This Summer, between 28 June and 2 July, the RAF Manston History Museum will host the British National Paramotor Championships on Manston Airport’s Northern Grass, offering Thanet residents a weekend of entertainment, education and opportunities to find out more about this exciting sport.

Paramotoring is a form of ultralight aviation where the pilot wears a back-pack motor, which provides enough thrust to take off using a paraglider. Steering well away from live flight paths, paramotor pilots can ascend several thousand feet into the air, but typically fly at around 1,000 feet, their small motors making only a distant, fleeting buzz as they pass overhead – as if someone was mowing the lawn in the distance.

The main part of the competition is a little like aerial orienteering. Pilots take off one at a in their own time, at pre-appointed time slots, and their use navigation skills and adapted Ordinance Survey maps to locate a series of targets on the ground. As they fly directly over each target, within an imaginary cylinder projecting upwards from the ground, their progress is registered and reported back to the ground via a live GPS feed that the audience can also watch as the event unfolds. No satnavs are allowed, just precision flying and map-reading skills!

Barney Townsend, Championship director and Paramotor Competitions Committee chair, said: “As well as the navigation tasks, there will be other challenges taking place on the Northern Grass area of the airfield, including using precision skill to switch the engine off at 500 feet and then land on a bull’s-eye target the size of a dinner plate . 

“In addition to the nationals, the event will also incorporate the British Open Paramotor Championships too, which is open to all pilots and so will attract entrants from Europe too – adding to the excitement of the weekend.”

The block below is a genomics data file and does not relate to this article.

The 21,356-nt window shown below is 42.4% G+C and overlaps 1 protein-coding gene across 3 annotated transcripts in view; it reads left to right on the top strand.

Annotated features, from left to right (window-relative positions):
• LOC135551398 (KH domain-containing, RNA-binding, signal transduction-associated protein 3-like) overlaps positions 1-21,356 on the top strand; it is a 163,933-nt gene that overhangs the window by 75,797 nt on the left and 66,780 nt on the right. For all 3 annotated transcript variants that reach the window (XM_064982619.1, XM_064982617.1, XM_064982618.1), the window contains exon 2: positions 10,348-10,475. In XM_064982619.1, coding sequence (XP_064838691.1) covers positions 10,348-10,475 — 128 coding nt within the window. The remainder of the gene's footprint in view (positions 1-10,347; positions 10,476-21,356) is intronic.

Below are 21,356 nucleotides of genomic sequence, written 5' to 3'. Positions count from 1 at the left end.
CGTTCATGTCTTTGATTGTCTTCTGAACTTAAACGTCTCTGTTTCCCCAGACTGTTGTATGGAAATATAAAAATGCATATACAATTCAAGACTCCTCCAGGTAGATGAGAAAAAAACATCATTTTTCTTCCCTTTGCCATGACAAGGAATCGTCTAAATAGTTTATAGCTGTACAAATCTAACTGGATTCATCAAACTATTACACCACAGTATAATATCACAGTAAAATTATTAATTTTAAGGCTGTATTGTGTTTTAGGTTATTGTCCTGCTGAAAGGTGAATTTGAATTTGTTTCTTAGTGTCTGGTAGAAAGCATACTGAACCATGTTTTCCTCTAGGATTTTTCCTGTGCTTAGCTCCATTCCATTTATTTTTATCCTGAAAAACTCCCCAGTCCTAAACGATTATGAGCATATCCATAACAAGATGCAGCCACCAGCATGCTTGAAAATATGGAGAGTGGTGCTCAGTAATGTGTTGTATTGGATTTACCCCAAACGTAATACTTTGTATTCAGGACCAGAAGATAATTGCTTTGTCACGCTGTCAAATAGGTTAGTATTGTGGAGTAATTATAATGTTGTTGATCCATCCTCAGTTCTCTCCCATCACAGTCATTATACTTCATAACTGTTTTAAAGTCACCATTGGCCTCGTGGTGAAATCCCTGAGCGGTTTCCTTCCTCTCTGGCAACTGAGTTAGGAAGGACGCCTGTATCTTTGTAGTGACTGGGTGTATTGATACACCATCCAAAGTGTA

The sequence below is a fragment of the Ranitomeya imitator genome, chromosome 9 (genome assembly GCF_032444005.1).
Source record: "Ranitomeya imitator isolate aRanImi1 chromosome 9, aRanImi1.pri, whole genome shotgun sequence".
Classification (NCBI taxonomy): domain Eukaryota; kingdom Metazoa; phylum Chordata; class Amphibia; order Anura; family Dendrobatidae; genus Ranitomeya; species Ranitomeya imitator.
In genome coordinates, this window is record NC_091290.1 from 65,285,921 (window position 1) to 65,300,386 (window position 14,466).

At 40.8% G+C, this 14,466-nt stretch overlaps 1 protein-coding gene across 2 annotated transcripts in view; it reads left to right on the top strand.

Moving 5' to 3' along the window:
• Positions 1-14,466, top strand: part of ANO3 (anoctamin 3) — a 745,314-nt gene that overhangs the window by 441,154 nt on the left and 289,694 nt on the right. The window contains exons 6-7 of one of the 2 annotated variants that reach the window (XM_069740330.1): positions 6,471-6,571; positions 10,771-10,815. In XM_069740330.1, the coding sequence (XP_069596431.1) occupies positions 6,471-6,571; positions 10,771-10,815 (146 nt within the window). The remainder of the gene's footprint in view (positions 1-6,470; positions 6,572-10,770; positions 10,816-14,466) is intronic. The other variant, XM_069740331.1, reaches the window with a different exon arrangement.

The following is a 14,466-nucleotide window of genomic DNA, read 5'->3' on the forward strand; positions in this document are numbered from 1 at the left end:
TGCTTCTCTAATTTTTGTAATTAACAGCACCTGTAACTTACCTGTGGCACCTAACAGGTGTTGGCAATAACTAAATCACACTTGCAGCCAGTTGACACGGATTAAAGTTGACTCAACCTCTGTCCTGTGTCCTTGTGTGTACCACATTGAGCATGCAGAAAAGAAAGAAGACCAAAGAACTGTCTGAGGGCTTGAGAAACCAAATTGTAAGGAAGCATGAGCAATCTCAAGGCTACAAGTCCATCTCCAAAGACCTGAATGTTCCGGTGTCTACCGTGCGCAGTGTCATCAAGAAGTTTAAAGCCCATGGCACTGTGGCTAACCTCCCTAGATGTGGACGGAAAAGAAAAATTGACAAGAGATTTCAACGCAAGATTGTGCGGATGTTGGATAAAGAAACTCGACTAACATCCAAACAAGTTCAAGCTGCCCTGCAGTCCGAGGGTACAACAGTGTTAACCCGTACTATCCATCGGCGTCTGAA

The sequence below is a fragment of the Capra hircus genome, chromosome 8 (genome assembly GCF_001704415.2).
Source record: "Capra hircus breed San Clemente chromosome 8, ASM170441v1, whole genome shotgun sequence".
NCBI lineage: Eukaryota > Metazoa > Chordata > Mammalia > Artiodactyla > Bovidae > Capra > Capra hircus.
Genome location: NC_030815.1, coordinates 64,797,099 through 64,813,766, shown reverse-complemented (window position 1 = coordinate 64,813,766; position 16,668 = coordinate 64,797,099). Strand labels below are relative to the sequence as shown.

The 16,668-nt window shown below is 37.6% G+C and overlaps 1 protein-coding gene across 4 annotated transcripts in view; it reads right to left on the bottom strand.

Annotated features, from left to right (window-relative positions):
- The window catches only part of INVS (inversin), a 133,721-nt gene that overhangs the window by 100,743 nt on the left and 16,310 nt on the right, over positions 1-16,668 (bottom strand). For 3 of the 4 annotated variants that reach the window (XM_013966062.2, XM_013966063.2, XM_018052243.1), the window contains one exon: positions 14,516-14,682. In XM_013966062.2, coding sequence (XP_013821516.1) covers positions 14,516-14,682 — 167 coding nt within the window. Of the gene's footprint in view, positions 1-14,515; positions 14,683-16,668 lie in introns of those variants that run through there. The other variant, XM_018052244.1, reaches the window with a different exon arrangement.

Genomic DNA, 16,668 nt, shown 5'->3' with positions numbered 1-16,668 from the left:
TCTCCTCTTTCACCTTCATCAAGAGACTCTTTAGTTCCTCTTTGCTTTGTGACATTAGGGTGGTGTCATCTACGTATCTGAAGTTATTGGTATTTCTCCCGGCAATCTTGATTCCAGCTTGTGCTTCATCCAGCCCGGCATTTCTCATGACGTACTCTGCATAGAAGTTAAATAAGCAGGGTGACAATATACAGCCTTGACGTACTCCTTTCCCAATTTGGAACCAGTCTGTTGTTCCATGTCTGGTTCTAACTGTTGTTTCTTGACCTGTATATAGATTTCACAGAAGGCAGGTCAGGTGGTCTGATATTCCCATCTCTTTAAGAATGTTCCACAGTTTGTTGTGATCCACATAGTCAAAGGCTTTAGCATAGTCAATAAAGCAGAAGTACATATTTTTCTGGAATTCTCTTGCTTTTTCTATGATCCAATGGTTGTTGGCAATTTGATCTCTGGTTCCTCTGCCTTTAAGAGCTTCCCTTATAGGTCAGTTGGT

“In the run up to the event, we will be working with communities around Manston to arrange events and visits, across the weekend, with a particular focus on local schools, the air cadets and the scouts. We will also be working to identify and agree no-fly zones, to make sure the courses do not take pilots over any local residential communities. Tracked in real time by their GPS systems, there are heavy penalties in place for any pilot that strays off course during the competition.”

Jeanene Groombridge, one of the directors of  the RAF Manston History Museum, said: “This is a fantastic event for the local community – particularly for anyone interested in flight. There will be demonstrations planned for anyone interested in the sport, as well as education sessions, giving youth and community groups access to the pilot briefings and up-close inspections of the paramotors themselves. A programme of social events will also be open to the community, to encourage as many people as possible to get involved.”

Gary Blake of RSP, which owns the Manston site, added: “We are delighted to be able to host this fantastic event; we hope it provides an interesting and stretching challenge for the pilots and a weekend of great entertainment for the local community.”